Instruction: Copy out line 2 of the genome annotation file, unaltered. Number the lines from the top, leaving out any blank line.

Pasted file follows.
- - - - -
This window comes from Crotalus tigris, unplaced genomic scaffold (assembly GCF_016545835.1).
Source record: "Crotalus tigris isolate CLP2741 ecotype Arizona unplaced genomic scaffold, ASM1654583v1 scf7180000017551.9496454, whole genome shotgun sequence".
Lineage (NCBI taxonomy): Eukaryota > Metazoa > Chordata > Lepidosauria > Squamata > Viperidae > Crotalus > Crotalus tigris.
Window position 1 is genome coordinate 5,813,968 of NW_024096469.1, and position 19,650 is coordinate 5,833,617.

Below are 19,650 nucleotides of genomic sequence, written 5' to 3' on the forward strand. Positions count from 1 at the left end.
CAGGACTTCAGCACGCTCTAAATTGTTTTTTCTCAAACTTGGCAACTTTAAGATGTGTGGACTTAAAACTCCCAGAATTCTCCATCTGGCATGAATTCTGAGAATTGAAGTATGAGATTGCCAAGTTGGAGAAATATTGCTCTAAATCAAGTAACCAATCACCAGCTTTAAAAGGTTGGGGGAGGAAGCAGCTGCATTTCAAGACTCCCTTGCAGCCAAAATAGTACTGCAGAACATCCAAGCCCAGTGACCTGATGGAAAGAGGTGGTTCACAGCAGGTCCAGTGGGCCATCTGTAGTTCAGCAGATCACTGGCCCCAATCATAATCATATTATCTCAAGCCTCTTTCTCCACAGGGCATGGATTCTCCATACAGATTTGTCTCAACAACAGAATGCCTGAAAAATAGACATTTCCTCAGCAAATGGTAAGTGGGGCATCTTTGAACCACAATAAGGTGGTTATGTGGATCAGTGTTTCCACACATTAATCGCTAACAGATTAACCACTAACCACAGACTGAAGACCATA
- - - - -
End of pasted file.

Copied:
Source record: "Crotalus tigris isolate CLP2741 ecotype Arizona unplaced genomic scaffold, ASM1654583v1 scf7180000017551.9496454, whole genome shotgun sequence".